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I believe Amazon states that all deletions of objects are irreversible. But for security reasons, how "shreded" is such deletion? For example, supposing a hack to Amazon S3, could anyone recover your deleted data?

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Part of the answer depends on which region your data is stored in and if there are any government restrictions that may require them to retain data for any given time period. https://aws.amazon.com/agreement/

Likewise, if you are talking about data which has versioning enabled your deletes may be possible to be restored by your own team. https://aws.amazon.com/s3/faqs/

Note: AWS has an option to encrypt data stored at rest on S3 so if you want a compensating control that may be very helpful but also note that the metadata, like filenames, is still not encrypted.

https://aws.amazon.com/s3/faqs/

Since you are talking about attackers hacking Amazon one must assume that attackers who got access to AWS may be able to access the underlying computing infrastructure which may potentially contain access to backup systems or more direct access to the physical media that Amazon uses for S3. Note: Amazon does not publish their internal backup information (maybe they use Glacier?) but their durability guarantee would imply that this data is likely backed up in some fashion and may potentially be restored in the event of a catastrophic filesystem replication failure. Therefore in theory, yes it's likely that an attacker could potentially access potential copies of data that the user thinks is deleted. Whether or not this is even an issue would depend on how Amazon secures any backup or redundant copies they may or may not have.

Important note: Any vendor that claims to "shred" data may only be doing this on their production system and may or may not be "shredding" copies of that data that may exist in their backups or in related data that exists in their logs. This applies to a huge variety of vendors and isn't cloud or AWS specific at all.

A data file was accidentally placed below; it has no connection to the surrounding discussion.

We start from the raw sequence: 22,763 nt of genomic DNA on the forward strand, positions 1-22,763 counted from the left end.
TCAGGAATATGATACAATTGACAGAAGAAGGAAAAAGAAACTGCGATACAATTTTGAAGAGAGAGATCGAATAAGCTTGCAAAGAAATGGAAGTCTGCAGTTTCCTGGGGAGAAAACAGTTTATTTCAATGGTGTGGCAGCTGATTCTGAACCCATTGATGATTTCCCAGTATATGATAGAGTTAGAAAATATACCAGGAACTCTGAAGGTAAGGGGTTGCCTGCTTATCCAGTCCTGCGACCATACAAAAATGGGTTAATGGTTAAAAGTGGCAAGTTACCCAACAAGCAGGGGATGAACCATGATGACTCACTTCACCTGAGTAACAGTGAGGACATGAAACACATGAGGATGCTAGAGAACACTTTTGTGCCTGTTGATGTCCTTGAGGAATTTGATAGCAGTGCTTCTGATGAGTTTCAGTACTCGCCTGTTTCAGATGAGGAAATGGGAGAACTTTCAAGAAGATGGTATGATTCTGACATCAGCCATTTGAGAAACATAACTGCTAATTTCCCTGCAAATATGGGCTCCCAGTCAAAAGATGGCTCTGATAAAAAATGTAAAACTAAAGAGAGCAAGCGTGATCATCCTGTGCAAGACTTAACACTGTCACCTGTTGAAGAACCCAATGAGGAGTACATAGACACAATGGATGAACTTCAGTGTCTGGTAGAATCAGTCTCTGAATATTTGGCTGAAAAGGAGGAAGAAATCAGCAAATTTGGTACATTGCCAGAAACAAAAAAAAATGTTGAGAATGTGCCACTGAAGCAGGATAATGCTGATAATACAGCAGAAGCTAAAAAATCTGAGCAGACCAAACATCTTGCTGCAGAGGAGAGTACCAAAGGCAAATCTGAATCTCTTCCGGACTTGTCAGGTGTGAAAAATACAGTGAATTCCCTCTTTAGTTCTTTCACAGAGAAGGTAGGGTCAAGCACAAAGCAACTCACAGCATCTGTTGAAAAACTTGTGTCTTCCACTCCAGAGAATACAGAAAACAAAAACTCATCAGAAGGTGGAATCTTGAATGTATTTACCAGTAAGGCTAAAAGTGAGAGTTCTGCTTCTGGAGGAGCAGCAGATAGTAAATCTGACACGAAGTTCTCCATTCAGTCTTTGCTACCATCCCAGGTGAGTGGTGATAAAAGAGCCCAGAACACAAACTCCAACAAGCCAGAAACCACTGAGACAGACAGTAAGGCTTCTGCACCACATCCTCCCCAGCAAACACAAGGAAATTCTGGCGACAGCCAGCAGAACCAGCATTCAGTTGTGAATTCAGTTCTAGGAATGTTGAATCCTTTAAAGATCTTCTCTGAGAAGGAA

More importantly, if you need additional security controls it would be wise to implement additional controls in your environment. This is true in both cloud and non-cloud deployments and really isn't an issue unique to Amazon S3.

Security on computational cloud platforms is different than traditional corporate environments but a lot of the traditional security controls can still be put in place, architects just need to be more mindful of these decisions when working in these environments.

Amazon also has a dedicated Privacy site which is worth looking at: https://aws.amazon.com/compliance/data-privacy-faq/

Finally, Amazon is a US-based company and the US government has approached many ISP's with National Security Letters requesting that they retain data. I am not aware of any such letter being issued to Amazon but it's possible that any or all service providers are being asked to retain certain types of data. If so, then the location where the data is being retained could also be attacked. https://en.wikipedia.org/wiki/National_security_letter

End of device life, data is securely destroyed: https://d0.awsstatic.com/whitepapers/compliance/AWS_Risk_and_Compliance_Whitepaper.pdf

The following reference to data being securely wiped between uses seems to currently apply to EBS ( S3 is not explicitly listed as I write this so I wouldn't assume it applies to S3 ). https://d0.awsstatic.com/whitepapers/compliance/AWS_Risk_and_Compliance_Whitepaper.pdf

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    It's not really known whether S3 has backups or S3's distributed replication is the backup. They do, after all, offer "reduced redundancy" storage which can only survive the loss of data in one facility, indicating that with RRS there are only 2 copies (though they are likely on redundant physical media), and RRS can notify you if an object is "lost." That's a minor point, really, and not a criticism of your answer. It would only make sense to me that deleted objects are probably physically overwritten before much time passes... and with SSE, the keys are not stored with the object. Commented Mar 8, 2017 at 2:27
  • You're right I need to clarify the answer a bit. Commented Mar 8, 2017 at 2:59

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